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You won’t find much diet advice that includes adding a donut to your regime. You also likely don’t often get advice from ProTour professional cyclists, so pull up a chair and listen closely.

For the past 10 years I’ve been defined as a professional cyclist. From the hallowed Spring Classics to the stunning Giro d’Italia to the esteemed world championships and legendary Tour de France, I’ve been part of some of the sport’s biggest moments. In an effort to cram more races into an already busy, global calendar, racing begins earlier and ends later year after year. There’s very little bell curve anymore where previously, the showcase races took place in July. Instead, cutthroat racing rips around the globe 12 months per year with a corresponding perpetually shorter and always more invasive off-season.

Intense is a wonderfully vague, but tremendously accurate way to describe the life of a professional cyclist. The sport isn’t something experienced for a few hours every day, then checked out when the bike is parked in the garage. There’s no fluke in cycling that magically allows recurring success. Rather this lifestyle is acutely lived every moment of every day of every year of one’s career. There’s a incalculable amount of inherent passion involved to truly live professional cycling day in and day out.

The monastic life is permanent, and conveniently, I’m no monk. Having lived the disciplined life of a monkish professional cyclist for a decade, and having achieved everything I could during my decade long career, I reached a point where I wanted to leave the sport of cycling with the same youthful energy with which I entered. I want to still ride for the love of the ride, I want to share that experience with anyone who wants to hop on a bike and ride with me, and I want be able to hop in any group ride and still turn the screws to anyone who starts to creep up and half-wheel*.

No matter the level you ride a bike — weekend warrior to European professional — there’s no sense in doing it if you don’t love it. Slogging through painful workouts and not enjoying yourself? That’s called running. I’ve lived that sharp end of cycling and with the inGamba #FitBySpring campaign, the irony is that this spring, the first one I’ll experience in retirement, is the least fit I’ve ever been.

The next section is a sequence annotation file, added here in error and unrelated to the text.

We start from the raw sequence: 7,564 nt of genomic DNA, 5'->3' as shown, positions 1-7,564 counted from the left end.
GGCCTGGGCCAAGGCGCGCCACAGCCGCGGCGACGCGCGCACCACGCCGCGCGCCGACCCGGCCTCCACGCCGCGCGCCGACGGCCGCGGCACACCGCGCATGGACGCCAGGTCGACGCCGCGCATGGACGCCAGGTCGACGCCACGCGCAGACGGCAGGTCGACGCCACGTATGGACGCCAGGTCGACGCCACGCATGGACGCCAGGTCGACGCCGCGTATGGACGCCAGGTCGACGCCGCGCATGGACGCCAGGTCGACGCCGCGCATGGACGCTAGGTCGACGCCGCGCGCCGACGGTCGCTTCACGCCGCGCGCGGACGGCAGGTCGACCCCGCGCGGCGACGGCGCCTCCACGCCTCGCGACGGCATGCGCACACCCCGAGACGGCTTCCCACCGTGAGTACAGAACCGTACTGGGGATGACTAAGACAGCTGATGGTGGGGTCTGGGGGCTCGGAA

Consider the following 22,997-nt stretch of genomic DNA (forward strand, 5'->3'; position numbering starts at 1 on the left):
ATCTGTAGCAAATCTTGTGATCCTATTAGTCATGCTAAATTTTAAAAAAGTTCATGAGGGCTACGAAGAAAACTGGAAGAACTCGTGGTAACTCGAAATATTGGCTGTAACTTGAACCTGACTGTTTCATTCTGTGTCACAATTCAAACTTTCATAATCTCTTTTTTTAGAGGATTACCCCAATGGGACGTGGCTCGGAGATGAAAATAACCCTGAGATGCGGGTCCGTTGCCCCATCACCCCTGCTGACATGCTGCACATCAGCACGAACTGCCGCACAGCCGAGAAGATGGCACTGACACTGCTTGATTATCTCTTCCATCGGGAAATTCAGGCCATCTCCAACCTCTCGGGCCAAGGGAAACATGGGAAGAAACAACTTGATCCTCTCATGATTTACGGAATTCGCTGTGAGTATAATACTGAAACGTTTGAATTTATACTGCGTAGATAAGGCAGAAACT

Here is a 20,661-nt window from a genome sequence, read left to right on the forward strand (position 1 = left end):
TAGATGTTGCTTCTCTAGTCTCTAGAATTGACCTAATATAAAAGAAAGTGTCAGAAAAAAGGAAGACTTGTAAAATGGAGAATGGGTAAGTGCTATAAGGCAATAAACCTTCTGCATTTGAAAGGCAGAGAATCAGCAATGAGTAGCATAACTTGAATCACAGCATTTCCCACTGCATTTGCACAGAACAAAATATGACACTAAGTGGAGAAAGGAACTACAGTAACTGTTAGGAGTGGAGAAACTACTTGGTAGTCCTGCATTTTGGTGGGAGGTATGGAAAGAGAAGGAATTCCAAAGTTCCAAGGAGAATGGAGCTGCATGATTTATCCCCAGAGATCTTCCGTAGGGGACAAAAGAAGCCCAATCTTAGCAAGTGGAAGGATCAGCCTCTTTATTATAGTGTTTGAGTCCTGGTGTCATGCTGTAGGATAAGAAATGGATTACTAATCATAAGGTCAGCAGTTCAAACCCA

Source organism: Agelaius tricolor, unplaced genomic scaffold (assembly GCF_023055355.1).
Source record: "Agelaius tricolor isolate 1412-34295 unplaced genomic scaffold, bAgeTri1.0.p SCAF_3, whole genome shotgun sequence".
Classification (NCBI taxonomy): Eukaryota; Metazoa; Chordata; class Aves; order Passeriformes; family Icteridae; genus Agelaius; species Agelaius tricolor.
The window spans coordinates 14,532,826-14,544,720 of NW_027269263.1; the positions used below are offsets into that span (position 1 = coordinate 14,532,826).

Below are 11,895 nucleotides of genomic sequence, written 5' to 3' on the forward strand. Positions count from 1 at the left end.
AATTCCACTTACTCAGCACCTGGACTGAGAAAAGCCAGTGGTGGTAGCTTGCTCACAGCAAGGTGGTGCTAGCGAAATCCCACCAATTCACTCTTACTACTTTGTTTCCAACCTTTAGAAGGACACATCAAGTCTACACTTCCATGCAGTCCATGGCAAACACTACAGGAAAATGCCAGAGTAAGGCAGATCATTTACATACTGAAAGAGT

I still ride my bike all the time and I love the euphoria experienced by making my legs sear on a steep climb. But these days my emotions aren’t directly correlated to my powermeter readings anymore. I’m not suffering through intervals and starving myself for the sake of featherweight performance in an upcoming mountainous race. The amateur side of cycling is nothing if not fun. It’s experiential and meant to be enjoyed.


Enter donuts.

While still waiting for their return phone call on the matter, I assure you that my Fit By Spring endorsement is not sponsored by Johnny Doughnuts to eat a dozen of their delicious donuts every day.**

Rather, this bit of fitness insight was inspired by a recent ride I took, which had me out the door by 6am to meet a pre-work group ride. Nearly three hours later, and still able to report to my desk by 9:30am, I was able to indulge in a scrumptious maple cake donut from Johnny’s to cap off the outing.

There was no measured portion of bland oatmeal before the ride, there were no intervals, there was nothing tedious about the ride. The proverbial carrot as bait lured in front of me was, ironically, a donut. The reality is that I came home at a substantial caloric deficit, having clocked an awesome workout, shared with friends both on the bike and post ride chatter in the coffee shop.

There’s plenty of room in your daily regime for functional discipline with considerable corresponding fitness gains carved from simple changes. Reward yourself for achieving certain challenges. Absolutely indulge in a weekly donut ride or wake up early to make an extra hour once per week or forgo a standard sit-down lunch in order to ride for an hour. Heck, ride to the donut shop — just pedal hard and take the long way to really enjoy the ride and earn that carrot.

I am open to coaching inquiries if you’d like other fitness tidbits that involve donuts. Inquire at

*Don’t ever half-wheel. Not me, not anyone, not anywhere. It’s just rude.

**As a native New Englander, I’m an ardent believer in the correct spelling of donuts without an ugh.


Colin O'Brien

Colin is an author and journalist from Ireland. He first met inGamba's founder João Correia back in 2013. João handed him a bidon full of Chianti Classico and took him to a three-course lunch. They've been friends ever since.